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Curriculum development in local schools

  • Karen Peters


ZEIST, THE NETHERLANDS | Mon, August 23 2010 | 10:47 am

A curriculum describes the type of education schools and universities use to teach students. The definition of a curriculum relates to a set of courses, and their content, offered by an educational institute.

The word “curriculum” stems from Latin and refers to the course of deeds and experiences through which children grow to become mature adults. Most of the time a curriculum has a prescriptive character, and is based on general guidelines, which specifies what topics must be understood and to what level participants need to achieve a particular grade or standard.

The guidelines for a curriculum may be partly or entirely determined by an external, authoritative body. For example, the National Curriculum for England is determined by such an external body. The US has a different, more decentralized system, where each state carries the responsibility to determine the content of what is taught in local schools.

In the Netherlands, the government centrally determines the guidelines and educational. Schools apply these goals to establish their curriculum. This results in an educational system where school have the freedom to choose what they teach and how they teach it, but results in a situation where most schools follow more or less the same curriculum.

Firman ( 2008 ) described in his article the development of the curriculum in Indonesia. He stated that since 2006, when Law No. 20/2003 on the National Education System was implemented, the centralized curriculum was gradually changed by a decentralized school level curricula.

Before 2006, education in Indonesia was determined by the National Education Ministry. Now local school communities, of course in accordance with the national standard and guidelines and under the supervision of the local government, are responsible for designing the curriculum for their own schools.

Thus schools are given the freedom to develop and implement a curriculum that is relevant to the needs of their specific pupils or students. The general model of this school-level curriculum, which was being developed, was quite similar to the one that was being implemented before 2006. This means that most schools develop their own curriculum by referring to national standards.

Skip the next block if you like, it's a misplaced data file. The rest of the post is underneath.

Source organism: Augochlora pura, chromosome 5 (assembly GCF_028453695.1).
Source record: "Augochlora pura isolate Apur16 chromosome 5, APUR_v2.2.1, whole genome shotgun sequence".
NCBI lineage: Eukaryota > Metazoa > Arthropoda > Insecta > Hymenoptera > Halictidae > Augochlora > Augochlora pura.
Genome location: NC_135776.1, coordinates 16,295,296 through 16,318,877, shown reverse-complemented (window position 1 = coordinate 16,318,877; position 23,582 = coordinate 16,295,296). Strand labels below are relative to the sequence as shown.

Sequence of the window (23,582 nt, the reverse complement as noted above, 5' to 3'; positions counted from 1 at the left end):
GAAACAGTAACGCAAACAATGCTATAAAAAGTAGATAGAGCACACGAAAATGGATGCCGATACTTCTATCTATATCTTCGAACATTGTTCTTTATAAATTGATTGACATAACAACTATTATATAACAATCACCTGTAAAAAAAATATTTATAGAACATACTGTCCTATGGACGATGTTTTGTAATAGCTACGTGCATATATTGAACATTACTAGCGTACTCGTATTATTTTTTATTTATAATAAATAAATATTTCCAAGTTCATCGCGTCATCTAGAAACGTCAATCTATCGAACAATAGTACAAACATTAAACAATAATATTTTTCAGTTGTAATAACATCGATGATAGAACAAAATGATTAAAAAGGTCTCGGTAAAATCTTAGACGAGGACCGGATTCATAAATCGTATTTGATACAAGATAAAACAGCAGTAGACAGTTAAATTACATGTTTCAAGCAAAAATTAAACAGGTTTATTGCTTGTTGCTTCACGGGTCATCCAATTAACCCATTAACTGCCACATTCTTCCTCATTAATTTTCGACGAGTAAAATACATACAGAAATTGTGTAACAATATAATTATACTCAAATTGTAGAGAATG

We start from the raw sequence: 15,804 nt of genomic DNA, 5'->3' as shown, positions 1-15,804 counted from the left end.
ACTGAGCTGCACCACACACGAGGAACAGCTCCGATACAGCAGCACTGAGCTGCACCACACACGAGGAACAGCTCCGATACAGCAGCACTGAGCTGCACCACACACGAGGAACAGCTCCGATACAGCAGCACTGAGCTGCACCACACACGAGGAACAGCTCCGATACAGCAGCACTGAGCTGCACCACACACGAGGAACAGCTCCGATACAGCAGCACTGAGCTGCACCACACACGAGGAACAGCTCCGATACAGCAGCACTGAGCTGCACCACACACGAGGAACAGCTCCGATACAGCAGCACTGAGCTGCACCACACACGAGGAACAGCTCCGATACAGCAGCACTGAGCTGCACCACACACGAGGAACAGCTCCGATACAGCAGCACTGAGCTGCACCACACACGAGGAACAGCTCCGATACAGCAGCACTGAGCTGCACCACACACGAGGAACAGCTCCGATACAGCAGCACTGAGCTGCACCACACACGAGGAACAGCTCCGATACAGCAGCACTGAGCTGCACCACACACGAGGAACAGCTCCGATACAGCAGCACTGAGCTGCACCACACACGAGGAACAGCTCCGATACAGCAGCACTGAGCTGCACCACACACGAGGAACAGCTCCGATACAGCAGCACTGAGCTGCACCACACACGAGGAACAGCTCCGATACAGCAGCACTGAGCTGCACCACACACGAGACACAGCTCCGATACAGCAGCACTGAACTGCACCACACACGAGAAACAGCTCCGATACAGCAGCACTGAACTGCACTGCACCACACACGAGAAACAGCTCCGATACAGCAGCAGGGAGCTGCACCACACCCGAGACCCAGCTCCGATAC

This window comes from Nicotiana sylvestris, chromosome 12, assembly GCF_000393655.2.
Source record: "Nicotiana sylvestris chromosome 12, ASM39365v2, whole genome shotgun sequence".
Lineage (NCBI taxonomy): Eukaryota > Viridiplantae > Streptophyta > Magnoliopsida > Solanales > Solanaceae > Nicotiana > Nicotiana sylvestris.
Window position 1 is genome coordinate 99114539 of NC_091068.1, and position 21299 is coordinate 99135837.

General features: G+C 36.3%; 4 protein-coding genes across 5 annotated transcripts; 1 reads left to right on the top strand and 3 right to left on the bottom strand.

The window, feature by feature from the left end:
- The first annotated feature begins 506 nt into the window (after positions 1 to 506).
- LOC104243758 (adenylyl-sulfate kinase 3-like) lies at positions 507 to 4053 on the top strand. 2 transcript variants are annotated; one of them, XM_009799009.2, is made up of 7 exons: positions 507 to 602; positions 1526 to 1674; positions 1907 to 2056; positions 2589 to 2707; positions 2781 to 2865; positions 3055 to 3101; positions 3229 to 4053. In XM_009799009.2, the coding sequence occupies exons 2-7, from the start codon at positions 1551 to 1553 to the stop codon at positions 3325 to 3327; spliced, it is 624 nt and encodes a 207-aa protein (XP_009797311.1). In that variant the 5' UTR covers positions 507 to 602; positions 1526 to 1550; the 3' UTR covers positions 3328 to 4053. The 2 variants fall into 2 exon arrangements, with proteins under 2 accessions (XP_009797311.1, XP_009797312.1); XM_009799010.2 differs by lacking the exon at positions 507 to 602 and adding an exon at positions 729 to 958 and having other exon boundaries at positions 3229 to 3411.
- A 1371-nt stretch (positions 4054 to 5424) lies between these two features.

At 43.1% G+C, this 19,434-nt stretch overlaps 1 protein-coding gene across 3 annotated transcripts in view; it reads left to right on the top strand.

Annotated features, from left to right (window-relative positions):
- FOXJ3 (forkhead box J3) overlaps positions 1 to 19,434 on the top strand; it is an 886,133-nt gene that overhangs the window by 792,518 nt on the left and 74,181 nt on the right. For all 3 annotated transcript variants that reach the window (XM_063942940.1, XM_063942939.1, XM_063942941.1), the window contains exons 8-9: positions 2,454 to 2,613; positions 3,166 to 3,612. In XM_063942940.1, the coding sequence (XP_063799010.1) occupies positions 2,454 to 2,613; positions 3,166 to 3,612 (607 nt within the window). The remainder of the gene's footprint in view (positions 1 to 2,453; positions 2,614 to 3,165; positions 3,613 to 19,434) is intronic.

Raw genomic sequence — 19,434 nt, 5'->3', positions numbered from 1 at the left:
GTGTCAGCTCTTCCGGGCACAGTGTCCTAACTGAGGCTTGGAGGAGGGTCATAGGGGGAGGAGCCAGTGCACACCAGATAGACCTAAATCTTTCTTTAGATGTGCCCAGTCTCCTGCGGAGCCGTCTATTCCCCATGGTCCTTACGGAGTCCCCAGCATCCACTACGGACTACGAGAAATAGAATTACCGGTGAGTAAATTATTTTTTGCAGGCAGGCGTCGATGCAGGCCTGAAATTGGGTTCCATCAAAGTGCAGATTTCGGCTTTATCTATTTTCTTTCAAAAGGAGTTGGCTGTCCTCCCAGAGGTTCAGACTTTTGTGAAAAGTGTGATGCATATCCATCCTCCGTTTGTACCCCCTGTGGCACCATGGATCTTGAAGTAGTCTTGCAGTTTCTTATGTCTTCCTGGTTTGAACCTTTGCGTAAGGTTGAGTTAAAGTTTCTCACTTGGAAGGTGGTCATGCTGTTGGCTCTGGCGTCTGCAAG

However, there are also (private and independent) schools in Indonesia that have chosen a different course. These schools have started to develop their own school-based curriculum, sometimes by adopting (parts of) another national curriculum. Popular are (parts of) the Singapore, Australian or UK curriculum. Some schools have chosen to change the language of tuition to English or opt to teach lessons in two languages, with the result of a bilingual school. The starting point for these developments is to improve educational standards and quality in their school, with hopefully the effect of a higher enrollment of students. More students means more money, which generally should benefit the quality of the school.

Of course, decentralizing the educational system and allowing schools in this big country, in accordance with the national standard and its guidelines, to develop their own curriculum is a positive move. However, the change of the role of schools from curriculum implementer to curriculum developer has proven to puzzle and confuse schools. Of course, there are schools that have the money and the professional capacity to analyze the conditions and needs of their students and combine this positively and effectively with (elements of) international curricula.

These schools have been able to implement the right mix of international and national based courses and so improve the quality of the learning. Nevertheless, there are a lot of Indonesian schools struggling with this development, because the people responsible for implementing and developing this school-based curriculum, lack the professionalism to take on this complicated task.

Often the development of the school-based curriculum is left to local commissions or school departments that have a clear view on the subject but little or no experience in the practical aspects of designing a curriculum.

It is not so straightforward to select the proper set of necessary and obtainable knowledge, skills and competences, or to decide how to plan relevant learning outcomes for your students. These are highly complex tasks that need a lot of insight in (international) education, the development of learning and teaching and knowledge of best practices around the world. The question is if schools and local school communities are equipped for this challenge, because developing a school-based curriculum is not something that should be taken lightly.

From our perspective, the best way to assist schools to develop their curriculum is through rigorous professional development. Organizations like the Sampoerna Foundation and NETT academy have been developing courses and programs with the goal to improve professionalism in schools.

Only through professional development will school owners, principals, administrators and teachers learn the right skills, gain essential knowledge and start to understand how to build a balanced curriculum essential for future education in Indonesia.

The writer has a PhD in educational sciences. She can be reached at: [email protected]


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